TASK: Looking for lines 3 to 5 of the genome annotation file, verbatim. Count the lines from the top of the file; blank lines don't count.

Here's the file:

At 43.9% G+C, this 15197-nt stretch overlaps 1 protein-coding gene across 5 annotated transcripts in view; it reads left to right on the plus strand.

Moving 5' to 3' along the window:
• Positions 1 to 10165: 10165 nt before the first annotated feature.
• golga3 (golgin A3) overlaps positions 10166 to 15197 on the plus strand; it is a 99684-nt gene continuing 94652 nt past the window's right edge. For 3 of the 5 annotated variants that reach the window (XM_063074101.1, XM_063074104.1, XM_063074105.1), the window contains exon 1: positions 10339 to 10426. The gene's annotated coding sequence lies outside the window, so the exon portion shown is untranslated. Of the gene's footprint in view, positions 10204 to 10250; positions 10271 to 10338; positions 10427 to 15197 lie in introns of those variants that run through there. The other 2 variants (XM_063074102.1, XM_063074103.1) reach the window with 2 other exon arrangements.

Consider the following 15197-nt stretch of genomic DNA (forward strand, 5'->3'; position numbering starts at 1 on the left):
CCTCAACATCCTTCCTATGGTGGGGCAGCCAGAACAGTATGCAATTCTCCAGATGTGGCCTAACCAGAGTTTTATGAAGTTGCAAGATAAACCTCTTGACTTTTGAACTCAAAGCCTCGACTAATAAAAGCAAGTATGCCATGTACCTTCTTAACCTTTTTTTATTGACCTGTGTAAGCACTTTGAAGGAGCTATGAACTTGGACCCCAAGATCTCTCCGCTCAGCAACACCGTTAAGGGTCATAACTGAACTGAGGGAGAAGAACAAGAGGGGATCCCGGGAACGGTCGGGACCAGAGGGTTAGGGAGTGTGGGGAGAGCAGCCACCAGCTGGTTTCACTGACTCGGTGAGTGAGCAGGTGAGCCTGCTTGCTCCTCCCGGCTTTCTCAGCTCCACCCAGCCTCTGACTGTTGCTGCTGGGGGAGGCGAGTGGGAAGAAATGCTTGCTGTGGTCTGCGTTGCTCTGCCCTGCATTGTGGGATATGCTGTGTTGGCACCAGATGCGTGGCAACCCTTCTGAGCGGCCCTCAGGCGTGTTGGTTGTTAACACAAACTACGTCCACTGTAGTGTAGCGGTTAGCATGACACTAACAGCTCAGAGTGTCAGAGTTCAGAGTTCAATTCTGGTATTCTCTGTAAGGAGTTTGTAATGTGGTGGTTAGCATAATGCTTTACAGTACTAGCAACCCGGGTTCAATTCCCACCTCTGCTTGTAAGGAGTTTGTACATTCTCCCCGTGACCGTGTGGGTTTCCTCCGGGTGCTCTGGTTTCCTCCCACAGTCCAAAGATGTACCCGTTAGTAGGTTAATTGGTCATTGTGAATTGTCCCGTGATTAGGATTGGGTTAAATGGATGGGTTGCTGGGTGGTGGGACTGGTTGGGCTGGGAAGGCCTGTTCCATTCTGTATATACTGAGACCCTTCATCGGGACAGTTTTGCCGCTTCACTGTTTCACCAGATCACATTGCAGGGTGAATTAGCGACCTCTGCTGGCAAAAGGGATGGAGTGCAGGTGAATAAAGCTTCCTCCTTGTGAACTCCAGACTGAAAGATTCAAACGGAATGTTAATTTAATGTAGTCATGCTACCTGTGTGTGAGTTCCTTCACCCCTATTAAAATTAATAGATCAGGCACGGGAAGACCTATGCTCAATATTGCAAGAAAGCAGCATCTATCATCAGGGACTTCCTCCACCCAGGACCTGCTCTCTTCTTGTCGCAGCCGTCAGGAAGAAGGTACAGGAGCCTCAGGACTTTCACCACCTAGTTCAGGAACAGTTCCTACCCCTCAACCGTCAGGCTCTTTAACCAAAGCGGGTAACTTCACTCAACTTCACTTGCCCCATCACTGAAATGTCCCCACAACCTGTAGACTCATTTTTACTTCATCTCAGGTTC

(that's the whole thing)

• Positions 1 to 10165: 10165 nt before the first annotated feature.
• golga3 (golgin A3) overlaps positions 10166 to 15197 on the plus strand; it is a 99684-nt gene continuing 94652 nt past the window's right edge. For 3 of the 5 annotated variants that reach the window (XM_063074101.1, XM_063074104.1, XM_063074105.1), the window contains exon 1: positions 10339 to 10426. The gene's annotated coding sequence lies outside the window, so the exon portion shown is untranslated. Of the gene's footprint in view, positions 10204 to 10250; positions 10271 to 10338; positions 10427 to 15197 lie in introns of those variants that run through there. The other 2 variants (XM_063074102.1, XM_063074103.1) reach the window with 2 other exon arrangements.

Consider the following 15197-nt stretch of genomic DNA (forward strand, 5'->3'; position numbering starts at 1 on the left):